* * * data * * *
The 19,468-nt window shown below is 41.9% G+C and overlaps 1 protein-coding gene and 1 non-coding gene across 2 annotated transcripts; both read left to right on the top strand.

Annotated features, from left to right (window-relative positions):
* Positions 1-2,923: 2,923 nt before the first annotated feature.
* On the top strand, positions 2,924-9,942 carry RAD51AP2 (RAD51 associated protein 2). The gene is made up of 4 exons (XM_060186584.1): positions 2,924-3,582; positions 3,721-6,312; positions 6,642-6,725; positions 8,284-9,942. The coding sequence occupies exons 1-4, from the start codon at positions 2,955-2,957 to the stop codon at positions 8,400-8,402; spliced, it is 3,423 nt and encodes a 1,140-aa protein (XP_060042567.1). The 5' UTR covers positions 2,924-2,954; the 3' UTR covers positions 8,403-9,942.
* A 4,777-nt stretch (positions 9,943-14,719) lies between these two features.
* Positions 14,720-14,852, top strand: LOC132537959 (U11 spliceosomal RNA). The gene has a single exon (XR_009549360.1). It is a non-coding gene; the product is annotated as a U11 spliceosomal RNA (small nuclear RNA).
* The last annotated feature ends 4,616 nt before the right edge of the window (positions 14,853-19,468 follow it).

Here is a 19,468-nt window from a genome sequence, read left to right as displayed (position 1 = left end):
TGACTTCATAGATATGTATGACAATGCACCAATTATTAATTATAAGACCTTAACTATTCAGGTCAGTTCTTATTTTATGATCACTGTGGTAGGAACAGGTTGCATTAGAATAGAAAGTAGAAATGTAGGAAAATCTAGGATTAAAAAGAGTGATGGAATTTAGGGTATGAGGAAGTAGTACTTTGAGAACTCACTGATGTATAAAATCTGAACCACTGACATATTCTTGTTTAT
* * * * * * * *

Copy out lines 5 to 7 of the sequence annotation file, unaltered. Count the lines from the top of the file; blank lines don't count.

* A 4,777-nt stretch (positions 9,943-14,719) lies between these two features.
* Positions 14,720-14,852, top strand: LOC132537959 (U11 spliceosomal RNA). The gene has a single exon (XR_009549360.1). It is a non-coding gene; the product is annotated as a U11 spliceosomal RNA (small nuclear RNA).
* The last annotated feature ends 4,616 nt before the right edge of the window (positions 14,853-19,468 follow it).